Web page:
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Jobs Blowout Estimates: 379K, Big on Leisure & Hospitality

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Friday, March 5, 2021

New nonfarm payroll numbers are out this morning, and they are emphatic: 379K new jobs were filled in the month of February, according to the U.S. Bureau of Labor Statistics (BLS), well ahead of the 210K expected. January’s headline revision more than tripled to 166K. The Unemployment Rate hits an 11-month low at 6.2%.

In short, this is a great jobs report — far beyond what was projected from Wednesday’s 117K private-sector jobs. In this report, private sector employment grew by an eye-opening 465K, augmented by losses in government employment, including at the state and local levels. The Labor Force Participation Rate was steady at 61.4%, and the U-6 number (aka “real unemployment”) is less flattering, at 11.1.

The big story comes from the Leisure & Hospitality segment of the economy, which grew by 355K — clearly signaling a post-Covid (or close to it) outlook for the U.S. economy. Even at this outsized number of new positions filled, this industry was badly bruised in 2020 and has yet to fully recover. Then again, we’re not completely out of the pandemic woods yet; plenty still needs to happen to keep mutating strains of the coronavirus from impacting the social aspects of society.

Goods-producing jobs lost 48K in the month, which is one figure more aligned with the ADP (ADP - Free Report) findings earlier in the week. The gains by industry otherwise were in Education/Healthcare, +44K, and Retail’s latest bounce-back, +41K. This looks like the result of the December stimulus package having made its way through, with another big relief bill forthcoming in the next week or so. This would serve to throw flames on the spark of growth we’re already seeing, making for a big boom in the economy upcoming.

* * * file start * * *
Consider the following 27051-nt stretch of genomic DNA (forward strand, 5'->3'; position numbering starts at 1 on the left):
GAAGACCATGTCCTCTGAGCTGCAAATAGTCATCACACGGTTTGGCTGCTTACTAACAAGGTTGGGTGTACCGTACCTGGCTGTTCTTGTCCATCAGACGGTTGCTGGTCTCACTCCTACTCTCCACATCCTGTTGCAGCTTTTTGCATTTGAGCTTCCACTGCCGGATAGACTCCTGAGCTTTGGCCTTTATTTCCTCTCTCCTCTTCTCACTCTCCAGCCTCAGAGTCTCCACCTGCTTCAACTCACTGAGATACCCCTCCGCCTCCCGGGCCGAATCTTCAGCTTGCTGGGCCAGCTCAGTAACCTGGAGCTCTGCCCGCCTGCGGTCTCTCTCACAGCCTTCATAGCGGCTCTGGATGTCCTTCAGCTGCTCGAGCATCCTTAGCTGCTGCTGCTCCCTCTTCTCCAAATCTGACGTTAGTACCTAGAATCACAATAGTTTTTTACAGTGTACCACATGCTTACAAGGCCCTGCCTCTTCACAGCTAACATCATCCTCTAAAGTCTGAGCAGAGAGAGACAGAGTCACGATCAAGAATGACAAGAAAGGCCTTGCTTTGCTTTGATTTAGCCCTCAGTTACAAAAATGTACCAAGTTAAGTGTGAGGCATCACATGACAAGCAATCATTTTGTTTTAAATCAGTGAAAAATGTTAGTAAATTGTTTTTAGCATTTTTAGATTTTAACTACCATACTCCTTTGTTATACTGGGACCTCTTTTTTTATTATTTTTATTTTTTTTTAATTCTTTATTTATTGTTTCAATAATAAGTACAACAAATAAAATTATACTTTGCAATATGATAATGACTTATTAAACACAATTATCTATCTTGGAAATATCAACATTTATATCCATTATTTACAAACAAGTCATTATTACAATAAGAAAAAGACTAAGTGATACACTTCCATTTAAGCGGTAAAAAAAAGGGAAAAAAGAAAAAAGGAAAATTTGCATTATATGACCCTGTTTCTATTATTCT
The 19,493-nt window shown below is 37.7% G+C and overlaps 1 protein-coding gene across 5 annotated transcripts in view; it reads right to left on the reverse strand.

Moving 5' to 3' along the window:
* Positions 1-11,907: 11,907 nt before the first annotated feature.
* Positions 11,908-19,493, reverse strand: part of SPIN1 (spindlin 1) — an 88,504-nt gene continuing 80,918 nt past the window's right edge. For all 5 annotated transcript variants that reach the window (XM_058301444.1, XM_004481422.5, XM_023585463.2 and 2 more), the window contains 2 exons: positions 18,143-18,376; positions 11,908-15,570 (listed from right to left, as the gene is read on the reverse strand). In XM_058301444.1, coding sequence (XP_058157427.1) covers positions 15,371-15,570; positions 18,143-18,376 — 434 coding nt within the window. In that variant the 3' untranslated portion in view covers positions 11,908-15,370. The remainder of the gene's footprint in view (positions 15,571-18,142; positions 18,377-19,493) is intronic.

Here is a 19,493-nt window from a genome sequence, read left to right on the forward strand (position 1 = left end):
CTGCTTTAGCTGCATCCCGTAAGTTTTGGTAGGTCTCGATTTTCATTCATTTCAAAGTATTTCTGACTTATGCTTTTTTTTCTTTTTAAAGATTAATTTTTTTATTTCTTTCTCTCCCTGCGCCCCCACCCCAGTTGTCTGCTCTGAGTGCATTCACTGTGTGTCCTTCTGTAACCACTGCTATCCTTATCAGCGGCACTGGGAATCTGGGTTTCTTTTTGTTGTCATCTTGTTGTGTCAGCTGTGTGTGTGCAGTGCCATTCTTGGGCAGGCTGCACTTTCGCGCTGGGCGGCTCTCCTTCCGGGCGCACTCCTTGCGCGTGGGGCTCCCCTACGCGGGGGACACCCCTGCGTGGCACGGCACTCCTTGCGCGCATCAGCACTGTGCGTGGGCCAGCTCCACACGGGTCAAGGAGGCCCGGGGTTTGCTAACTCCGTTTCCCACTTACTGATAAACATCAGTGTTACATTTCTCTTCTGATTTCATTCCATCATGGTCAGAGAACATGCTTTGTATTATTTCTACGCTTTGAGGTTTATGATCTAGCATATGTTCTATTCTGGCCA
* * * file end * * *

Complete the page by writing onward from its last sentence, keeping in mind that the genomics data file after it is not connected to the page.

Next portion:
It’s also something of the cork popping in the labor market: in the final two months of 2020, jobs totals were revised drastically down. The trailing three-month average of new nonfarm payroll jobs is 106K, a much less gaudy number of labor force exuberance. And any new outbreaks shifting Covid cases back up toward levels seen at the start of the year might have a downward impact due to delays in the Great Reopening, near term.

But it’s the fifth straight Unemployment Rate with a 6-handle. Back in April of last year, this print shot up to 14.8%, and has steadily come down since. The plateau we’ve seen over the past half-year or so — which also has to do with a small percentage of the workforce dropping out again — may shift another leg lower once this reopening manifests. Forecasts for growth in 2021 were already good; let’s see how much more favorable certain calculations become if the steady control of Covid continues.

And, after a week of market-trading malaise, especially on the Nasdaq, we’re seeing indexes higher this morning — and notably so. The Dow looks to open up 240, the Nasdaq +50 and the S&P 500 +25. This wouldn’t be enough to push the week’s trading to positive territory all by itself, but if some of the tech-growth money had been taken off the table over the past few weeks, perhaps we’re seeing it being put back into cyclicals, including those tech behemoths that are now much bigger than mere growth plays. Watch this space.

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